“I’m aware of the risks I’ve taken,” Azman said solemnly, adding that he recently had to borrow money from a friend for gasoline so he could remain mobile throughout this week.
“I’m in debt to my eyeballs, but I’m not afraid because this is God’s mission. Besides, each day that Anatevka is running is another day that my community lives in dignity. Builds a future. You can’t put a price tag on that,” he said.
To keep Anatevka running, Azman has relied on donations also from members of his own community in Kiev, whose children account for the majority of the 150 pupils attending Anatevka’s school.
While residents provide much of the labor force at Anatevka, not all of them can work. Isaak Mohilevsky, an octogenarian from Lugansk who used to be the caretaker of that city’s synagogue, can barely walk. But he, too, is pulling his own weight: On Feb. 29, he received the keys to Anatevka’s new synagogue, which opened that day in a ceremony attended by Israel’s ambassador to Ukraine, Eliav Belotsercovsky.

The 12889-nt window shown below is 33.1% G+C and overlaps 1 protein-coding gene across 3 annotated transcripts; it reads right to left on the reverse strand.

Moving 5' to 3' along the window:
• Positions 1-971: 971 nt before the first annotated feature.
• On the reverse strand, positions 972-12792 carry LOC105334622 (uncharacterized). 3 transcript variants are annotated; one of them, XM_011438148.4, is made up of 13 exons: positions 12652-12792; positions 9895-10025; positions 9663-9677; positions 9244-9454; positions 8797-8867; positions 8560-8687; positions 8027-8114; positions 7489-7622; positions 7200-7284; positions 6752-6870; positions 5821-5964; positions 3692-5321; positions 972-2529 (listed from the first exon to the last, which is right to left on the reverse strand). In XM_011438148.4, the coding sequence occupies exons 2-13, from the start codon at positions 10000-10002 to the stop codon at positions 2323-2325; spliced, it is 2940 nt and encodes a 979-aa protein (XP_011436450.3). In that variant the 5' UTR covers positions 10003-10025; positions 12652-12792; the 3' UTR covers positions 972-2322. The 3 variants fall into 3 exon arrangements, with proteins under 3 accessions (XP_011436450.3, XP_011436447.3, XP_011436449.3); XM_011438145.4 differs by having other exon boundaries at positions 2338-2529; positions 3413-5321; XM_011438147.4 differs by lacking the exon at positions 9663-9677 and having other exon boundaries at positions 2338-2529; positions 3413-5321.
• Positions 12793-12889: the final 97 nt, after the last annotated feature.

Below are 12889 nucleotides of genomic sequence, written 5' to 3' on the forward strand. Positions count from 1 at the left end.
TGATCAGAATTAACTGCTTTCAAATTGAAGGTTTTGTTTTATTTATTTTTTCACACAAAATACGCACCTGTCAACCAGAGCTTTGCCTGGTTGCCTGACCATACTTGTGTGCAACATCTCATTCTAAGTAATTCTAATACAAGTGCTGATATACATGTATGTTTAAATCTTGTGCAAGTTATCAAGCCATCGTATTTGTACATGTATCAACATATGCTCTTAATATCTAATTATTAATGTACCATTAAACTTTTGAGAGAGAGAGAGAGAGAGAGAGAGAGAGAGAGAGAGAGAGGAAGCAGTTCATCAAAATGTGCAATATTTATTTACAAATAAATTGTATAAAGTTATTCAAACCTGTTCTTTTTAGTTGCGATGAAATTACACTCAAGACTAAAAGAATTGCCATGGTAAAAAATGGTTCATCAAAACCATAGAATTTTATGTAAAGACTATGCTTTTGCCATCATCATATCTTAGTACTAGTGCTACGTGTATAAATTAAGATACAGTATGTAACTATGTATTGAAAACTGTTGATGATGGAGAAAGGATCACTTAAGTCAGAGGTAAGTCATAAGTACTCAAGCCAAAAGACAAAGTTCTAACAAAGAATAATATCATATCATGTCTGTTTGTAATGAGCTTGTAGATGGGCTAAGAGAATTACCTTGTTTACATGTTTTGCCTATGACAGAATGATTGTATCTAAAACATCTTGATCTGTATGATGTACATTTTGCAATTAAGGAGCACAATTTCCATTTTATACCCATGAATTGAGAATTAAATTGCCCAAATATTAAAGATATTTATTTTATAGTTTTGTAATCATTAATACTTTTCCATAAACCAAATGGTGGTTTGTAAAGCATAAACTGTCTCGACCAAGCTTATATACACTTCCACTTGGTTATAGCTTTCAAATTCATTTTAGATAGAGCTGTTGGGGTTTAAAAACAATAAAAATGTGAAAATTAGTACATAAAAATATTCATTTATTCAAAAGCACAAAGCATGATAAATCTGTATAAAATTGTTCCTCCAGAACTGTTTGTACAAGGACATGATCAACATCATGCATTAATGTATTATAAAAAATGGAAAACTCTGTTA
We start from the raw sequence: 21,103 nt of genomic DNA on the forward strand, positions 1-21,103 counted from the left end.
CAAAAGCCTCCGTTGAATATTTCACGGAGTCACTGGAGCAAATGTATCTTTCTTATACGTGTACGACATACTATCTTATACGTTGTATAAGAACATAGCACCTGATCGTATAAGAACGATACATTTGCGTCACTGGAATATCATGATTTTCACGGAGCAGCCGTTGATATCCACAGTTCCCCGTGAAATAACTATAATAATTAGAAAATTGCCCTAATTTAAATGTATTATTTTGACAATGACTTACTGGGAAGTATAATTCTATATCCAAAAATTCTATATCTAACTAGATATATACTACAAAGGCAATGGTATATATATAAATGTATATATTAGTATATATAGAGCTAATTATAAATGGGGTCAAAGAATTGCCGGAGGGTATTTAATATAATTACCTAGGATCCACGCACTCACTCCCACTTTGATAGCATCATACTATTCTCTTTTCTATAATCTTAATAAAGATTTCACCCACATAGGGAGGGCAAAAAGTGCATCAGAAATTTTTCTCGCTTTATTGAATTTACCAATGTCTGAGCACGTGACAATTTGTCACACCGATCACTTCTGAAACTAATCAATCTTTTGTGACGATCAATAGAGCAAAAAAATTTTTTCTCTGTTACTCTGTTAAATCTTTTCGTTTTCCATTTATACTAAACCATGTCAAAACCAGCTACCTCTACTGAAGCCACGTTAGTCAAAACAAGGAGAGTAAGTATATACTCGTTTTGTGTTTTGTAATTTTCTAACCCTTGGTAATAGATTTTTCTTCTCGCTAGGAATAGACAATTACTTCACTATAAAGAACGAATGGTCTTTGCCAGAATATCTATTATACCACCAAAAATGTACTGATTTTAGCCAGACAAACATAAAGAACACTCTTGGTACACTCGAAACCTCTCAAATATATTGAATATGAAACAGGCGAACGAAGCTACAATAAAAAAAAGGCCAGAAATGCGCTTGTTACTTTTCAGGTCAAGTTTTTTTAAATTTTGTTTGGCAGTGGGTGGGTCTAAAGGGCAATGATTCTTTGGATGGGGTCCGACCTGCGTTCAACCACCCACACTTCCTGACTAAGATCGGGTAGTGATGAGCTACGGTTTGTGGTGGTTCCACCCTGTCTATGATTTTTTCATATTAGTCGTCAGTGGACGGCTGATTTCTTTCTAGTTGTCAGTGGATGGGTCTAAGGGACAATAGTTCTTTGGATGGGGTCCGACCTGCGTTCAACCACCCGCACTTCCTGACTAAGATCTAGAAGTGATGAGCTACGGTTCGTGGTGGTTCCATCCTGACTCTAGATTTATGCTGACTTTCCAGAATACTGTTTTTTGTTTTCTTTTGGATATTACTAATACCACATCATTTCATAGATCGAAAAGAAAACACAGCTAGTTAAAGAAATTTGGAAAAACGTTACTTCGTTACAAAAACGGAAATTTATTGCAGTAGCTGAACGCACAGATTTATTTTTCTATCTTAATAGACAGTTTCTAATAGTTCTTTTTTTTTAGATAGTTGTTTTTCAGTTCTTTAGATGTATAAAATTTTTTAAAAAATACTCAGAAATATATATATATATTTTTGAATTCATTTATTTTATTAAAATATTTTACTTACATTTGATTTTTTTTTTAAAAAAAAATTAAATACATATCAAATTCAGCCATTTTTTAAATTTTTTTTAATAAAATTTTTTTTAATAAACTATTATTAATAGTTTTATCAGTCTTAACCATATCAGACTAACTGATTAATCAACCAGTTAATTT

“When I left, I never thought I’d have another synagogue under my care,” Mohilevsky said.
In its present (and unfinished) form, Anatevka is a confounding mix of novel and antiquated. The central heating system, for example, uses wood as fuel – not out of nostalgia but because it is cheaper than either gasoline or gas in a country that has been under sanctions from mineral-rich Russia ever since the 2013 revolution that ousted Ukraine’s pro-Kremlin regime and triggered the fighting in the east.
The wooden logs that were used to build the walls of Anatevka’s synagogue and residential area are sealed with fireproof chemicals and high-tech insulation from Germany that help keep the place warm in winter.